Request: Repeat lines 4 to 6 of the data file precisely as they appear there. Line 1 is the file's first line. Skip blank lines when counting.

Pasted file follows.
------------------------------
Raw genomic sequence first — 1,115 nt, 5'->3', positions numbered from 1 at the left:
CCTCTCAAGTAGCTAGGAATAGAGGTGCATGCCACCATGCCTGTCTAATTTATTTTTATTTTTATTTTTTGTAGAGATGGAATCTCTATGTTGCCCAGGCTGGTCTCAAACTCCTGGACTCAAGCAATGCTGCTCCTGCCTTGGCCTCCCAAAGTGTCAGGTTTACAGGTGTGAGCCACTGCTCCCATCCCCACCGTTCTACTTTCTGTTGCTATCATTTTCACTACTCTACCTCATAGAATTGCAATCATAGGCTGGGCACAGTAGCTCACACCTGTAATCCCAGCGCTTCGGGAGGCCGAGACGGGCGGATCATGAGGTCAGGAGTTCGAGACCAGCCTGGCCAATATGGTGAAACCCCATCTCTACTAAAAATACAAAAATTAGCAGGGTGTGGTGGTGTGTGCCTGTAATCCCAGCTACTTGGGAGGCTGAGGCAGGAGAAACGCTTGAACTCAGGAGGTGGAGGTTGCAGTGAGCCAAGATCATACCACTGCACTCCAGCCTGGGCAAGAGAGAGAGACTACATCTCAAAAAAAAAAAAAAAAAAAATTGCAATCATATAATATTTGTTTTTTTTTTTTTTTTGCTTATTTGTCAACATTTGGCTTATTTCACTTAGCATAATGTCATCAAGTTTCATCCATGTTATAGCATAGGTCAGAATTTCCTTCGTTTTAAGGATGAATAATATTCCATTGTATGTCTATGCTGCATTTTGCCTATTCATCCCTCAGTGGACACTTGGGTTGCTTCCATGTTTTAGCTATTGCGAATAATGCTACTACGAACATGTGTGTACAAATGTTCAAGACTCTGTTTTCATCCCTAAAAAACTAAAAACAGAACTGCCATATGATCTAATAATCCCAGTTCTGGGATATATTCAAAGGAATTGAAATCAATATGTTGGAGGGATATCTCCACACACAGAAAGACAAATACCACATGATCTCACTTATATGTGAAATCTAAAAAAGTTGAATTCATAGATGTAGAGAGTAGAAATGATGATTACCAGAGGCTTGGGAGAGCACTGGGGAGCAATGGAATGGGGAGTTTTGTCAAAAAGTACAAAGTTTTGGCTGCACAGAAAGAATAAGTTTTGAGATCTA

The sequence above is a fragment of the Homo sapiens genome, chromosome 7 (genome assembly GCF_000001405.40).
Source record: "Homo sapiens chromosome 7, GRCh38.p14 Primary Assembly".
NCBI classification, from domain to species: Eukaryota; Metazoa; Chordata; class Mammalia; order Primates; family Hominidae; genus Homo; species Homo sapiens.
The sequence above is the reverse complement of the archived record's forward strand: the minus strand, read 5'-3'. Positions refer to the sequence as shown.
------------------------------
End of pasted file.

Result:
Source record: "Homo sapiens chromosome 7, GRCh38.p14 Primary Assembly".
NCBI classification, from domain to species: Eukaryota; Metazoa; Chordata; class Mammalia; order Primates; family Hominidae; genus Homo; species Homo sapiens.
The sequence above is the reverse complement of the archived record's forward strand: the minus strand, read 5'-3'. Positions refer to the sequence as shown.